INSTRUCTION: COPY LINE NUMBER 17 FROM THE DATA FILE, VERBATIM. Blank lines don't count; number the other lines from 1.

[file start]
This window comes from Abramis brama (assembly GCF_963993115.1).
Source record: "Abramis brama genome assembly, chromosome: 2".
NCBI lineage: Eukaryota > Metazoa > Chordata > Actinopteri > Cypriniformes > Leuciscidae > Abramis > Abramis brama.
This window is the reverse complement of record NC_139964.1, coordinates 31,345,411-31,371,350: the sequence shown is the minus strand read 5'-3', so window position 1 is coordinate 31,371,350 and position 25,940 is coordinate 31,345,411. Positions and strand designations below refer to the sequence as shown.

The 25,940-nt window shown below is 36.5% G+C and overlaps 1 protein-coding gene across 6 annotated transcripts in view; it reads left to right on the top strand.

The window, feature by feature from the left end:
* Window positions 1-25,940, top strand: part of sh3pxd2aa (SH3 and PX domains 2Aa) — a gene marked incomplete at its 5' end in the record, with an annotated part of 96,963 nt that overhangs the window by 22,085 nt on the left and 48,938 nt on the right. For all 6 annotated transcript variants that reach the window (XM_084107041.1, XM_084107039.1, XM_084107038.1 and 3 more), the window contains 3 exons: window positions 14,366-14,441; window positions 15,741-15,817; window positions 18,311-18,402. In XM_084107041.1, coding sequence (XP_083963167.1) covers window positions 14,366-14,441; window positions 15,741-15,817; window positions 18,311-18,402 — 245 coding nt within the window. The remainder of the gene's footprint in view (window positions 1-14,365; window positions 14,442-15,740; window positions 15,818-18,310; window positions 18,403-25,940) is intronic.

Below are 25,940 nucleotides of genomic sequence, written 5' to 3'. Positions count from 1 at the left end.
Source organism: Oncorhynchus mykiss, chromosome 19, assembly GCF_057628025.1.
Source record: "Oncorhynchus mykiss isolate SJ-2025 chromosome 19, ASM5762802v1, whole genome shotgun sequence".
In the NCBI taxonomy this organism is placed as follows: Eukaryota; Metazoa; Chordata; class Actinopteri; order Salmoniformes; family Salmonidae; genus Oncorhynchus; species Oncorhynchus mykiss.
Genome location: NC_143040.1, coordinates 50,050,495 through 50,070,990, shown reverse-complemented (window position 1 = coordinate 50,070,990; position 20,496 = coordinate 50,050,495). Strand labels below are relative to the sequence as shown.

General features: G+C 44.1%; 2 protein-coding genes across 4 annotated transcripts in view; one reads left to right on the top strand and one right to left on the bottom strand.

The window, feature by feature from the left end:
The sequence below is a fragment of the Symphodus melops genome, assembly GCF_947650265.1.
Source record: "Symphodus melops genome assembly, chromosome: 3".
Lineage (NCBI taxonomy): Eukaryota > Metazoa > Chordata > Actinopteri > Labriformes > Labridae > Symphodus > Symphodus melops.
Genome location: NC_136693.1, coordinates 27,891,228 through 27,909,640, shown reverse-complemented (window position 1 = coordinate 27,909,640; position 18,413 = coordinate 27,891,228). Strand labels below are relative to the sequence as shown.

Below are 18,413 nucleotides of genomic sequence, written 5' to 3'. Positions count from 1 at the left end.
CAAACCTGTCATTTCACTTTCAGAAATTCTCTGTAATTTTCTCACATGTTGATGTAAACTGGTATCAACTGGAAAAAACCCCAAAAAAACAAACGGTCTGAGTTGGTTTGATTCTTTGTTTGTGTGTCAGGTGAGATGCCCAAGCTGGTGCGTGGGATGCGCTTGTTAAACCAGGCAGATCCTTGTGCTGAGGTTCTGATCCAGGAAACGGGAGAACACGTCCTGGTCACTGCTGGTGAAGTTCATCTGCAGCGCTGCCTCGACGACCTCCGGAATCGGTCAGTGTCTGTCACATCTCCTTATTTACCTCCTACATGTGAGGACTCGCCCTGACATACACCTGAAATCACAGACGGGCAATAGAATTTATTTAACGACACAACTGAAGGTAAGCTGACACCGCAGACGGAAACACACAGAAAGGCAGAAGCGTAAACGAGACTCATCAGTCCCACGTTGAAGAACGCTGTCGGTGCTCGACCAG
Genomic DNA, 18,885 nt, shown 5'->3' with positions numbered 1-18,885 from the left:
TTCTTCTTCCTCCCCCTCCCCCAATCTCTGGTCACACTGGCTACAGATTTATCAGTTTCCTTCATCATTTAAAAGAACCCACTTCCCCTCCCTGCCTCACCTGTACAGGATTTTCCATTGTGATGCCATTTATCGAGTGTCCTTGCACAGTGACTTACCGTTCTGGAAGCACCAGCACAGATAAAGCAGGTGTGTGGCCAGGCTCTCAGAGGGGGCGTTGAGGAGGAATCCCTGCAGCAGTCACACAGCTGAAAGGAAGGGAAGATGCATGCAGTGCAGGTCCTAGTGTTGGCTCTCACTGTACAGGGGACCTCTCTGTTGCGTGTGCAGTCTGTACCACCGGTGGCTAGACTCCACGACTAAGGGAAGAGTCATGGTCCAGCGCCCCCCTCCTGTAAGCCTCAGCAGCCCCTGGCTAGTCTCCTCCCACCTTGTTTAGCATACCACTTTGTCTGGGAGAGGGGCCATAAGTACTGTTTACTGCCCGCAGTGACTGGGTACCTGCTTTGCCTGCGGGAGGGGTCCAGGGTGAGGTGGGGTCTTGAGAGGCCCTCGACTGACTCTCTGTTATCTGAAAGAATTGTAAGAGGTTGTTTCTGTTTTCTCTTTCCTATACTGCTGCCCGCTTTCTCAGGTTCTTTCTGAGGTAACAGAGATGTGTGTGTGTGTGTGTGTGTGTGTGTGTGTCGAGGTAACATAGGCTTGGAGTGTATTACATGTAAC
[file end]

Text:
Lineage (NCBI taxonomy): Eukaryota > Metazoa > Chordata > Actinopteri > Labriformes > Labridae > Symphodus > Symphodus melops.